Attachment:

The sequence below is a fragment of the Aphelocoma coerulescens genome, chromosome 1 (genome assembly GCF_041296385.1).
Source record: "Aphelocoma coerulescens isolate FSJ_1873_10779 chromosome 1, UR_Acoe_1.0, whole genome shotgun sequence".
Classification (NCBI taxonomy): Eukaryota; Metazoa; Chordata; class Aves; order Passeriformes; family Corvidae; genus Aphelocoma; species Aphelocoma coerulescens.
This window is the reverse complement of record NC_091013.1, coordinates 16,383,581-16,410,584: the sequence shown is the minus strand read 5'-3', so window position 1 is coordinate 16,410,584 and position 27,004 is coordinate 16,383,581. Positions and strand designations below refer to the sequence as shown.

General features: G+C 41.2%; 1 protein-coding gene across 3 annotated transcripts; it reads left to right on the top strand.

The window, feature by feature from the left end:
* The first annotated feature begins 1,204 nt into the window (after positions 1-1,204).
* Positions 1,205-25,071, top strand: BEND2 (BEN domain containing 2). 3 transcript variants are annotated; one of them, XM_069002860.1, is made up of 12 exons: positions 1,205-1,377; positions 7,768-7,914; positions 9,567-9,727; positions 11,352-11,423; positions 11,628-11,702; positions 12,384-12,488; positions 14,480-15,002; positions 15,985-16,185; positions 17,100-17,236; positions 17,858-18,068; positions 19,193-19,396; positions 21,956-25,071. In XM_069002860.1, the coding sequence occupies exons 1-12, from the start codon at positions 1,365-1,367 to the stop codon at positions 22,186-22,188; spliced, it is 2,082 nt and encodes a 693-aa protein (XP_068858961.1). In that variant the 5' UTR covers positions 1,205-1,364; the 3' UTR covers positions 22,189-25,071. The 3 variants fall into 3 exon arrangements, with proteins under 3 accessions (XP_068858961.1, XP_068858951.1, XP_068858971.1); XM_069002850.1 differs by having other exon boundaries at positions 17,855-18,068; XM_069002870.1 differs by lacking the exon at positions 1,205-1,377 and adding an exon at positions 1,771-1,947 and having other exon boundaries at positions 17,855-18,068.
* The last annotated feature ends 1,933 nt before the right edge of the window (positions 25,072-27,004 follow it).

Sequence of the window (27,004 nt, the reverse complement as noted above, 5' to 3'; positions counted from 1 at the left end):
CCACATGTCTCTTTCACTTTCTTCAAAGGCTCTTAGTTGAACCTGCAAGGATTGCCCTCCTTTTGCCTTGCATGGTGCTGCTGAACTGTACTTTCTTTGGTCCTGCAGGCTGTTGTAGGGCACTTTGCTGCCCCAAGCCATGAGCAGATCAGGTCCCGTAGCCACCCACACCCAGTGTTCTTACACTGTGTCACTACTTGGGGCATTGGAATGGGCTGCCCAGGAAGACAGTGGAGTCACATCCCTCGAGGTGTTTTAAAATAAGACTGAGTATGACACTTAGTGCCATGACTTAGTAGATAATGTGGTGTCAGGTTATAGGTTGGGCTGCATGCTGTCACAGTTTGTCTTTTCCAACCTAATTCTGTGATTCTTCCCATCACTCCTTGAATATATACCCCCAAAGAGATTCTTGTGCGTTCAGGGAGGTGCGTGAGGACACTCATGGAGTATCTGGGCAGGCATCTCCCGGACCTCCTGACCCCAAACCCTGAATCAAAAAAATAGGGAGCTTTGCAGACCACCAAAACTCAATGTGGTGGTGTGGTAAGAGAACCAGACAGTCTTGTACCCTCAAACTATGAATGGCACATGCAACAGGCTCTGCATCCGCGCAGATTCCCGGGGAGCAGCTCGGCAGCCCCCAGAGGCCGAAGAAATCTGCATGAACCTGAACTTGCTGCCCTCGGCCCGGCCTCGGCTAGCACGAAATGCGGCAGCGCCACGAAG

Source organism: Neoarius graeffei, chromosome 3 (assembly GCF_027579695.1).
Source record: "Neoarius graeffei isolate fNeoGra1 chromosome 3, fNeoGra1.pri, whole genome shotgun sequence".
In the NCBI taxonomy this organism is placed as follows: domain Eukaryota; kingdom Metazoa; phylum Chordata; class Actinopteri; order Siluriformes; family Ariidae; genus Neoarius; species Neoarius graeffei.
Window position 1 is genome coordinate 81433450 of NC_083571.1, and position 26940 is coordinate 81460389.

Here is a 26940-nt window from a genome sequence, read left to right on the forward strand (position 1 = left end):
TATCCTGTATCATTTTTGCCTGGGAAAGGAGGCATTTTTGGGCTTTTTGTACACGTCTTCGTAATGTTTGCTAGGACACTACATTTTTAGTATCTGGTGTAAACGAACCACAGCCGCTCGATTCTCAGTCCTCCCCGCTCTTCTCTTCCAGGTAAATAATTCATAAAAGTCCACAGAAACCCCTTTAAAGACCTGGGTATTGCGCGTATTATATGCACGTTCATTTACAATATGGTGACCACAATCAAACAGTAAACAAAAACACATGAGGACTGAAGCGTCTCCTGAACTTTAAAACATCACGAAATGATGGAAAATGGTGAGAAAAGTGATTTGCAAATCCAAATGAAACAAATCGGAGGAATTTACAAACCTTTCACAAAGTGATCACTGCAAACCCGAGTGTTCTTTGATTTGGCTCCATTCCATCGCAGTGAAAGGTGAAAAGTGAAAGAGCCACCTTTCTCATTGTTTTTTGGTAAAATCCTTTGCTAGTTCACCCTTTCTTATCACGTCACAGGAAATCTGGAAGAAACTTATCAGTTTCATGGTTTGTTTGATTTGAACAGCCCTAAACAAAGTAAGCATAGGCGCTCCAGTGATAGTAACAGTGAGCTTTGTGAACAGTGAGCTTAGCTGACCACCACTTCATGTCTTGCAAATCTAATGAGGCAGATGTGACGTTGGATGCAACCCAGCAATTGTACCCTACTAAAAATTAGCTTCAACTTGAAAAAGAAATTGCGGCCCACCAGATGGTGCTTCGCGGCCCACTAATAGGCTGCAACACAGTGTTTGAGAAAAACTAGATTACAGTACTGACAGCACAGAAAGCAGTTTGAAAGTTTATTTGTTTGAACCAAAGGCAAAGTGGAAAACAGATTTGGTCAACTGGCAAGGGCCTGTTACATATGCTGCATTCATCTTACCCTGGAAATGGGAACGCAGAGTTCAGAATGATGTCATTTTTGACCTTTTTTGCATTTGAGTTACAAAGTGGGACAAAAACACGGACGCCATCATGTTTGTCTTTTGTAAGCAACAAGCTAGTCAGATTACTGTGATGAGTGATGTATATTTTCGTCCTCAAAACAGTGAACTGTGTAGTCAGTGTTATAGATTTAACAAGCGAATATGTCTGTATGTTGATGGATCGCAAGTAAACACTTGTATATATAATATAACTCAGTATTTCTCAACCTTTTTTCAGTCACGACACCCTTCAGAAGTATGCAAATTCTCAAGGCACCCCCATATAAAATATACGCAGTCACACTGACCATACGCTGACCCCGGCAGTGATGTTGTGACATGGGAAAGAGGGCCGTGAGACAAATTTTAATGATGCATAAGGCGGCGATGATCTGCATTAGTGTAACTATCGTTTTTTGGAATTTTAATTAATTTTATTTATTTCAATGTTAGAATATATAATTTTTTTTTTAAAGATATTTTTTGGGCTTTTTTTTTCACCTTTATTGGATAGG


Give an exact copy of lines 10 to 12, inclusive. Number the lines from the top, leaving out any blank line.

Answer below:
Sequence of the window (27,004 nt, the reverse complement as noted above, 5' to 3'; positions counted from 1 at the left end):
CCACATGTCTCTTTCACTTTCTTCAAAGGCTCTTAGTTGAACCTGCAAGGATTGCCCTCCTTTTGCCTTGCATGGTGCTGCTGAACTGTACTTTCTTTGGTCCTGCAGGCTGTTGTAGGGCACTTTGCTGCCCCAAGCCATGAGCAGATCAGGTCCCGTAGCCACCCACACCCAGTGTTCTTACACTGTGTCACTACTTGGGGCATTGGAATGGGCTGCCCAGGAAGACAGTGGAGTCACATCCCTCGAGGTGTTTTAAAATAAGACTGAGTATGACACTTAGTGCCATGACTTAGTAGATAATGTGGTGTCAGGTTATAGGTTGGGCTGCATGCTGTCACAGTTTGTCTTTTCCAACCTAATTCTGTGATTCTTCCCATCACTCCTTGAATATATACCCCCAAAGAGATTCTTGTGCGTTCAGGGAGGTGCGTGAGGACACTCATGGAGTATCTGGGCAGGCATCTCCCGGACCTCCTGACCCCAAACCCTGAATCAAAAAAATAGGGAGCTTTGCAGACCACCAAAACTCAATGTGGTGGTGTGGTAAGAGAACCAGACAGTCTTGTACCCTCAAACTATGAATGGCACATGCAACAGGCTCTGCATCCGCGCAGATTCCCGGGGAGCAGCTCGGCAGCCCCCAGAGGCCGAAGAAATCTGCATGAACCTGAACTTGCTGCCCTCGGCCCGGCCTCGGCTAGCACGAAATGCGGCAGCGCCACGAAG

Source organism: Neoarius graeffei, chromosome 3 (assembly GCF_027579695.1).